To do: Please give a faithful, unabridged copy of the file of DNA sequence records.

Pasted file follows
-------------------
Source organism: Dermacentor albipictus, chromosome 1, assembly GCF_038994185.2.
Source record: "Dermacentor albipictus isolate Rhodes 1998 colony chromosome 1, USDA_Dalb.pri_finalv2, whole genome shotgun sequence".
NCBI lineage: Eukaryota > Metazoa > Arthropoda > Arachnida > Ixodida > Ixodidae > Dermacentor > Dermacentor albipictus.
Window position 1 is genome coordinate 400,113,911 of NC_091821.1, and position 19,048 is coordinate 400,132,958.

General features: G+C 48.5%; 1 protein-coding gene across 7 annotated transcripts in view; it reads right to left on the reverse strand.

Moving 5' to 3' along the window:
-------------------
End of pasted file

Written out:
Source organism: Dermacentor albipictus, chromosome 1, assembly GCF_038994185.2.
Source record: "Dermacentor albipictus isolate Rhodes 1998 colony chromosome 1, USDA_Dalb.pri_finalv2, whole genome shotgun sequence".
NCBI lineage: Eukaryota > Metazoa > Arthropoda > Arachnida > Ixodida > Ixodidae > Dermacentor > Dermacentor albipictus.
Window position 1 is genome coordinate 400,113,911 of NC_091821.1, and position 19,048 is coordinate 400,132,958.

General features: G+C 48.5%; 1 protein-coding gene across 7 annotated transcripts in view; it reads right to left on the reverse strand.

Moving 5' to 3' along the window: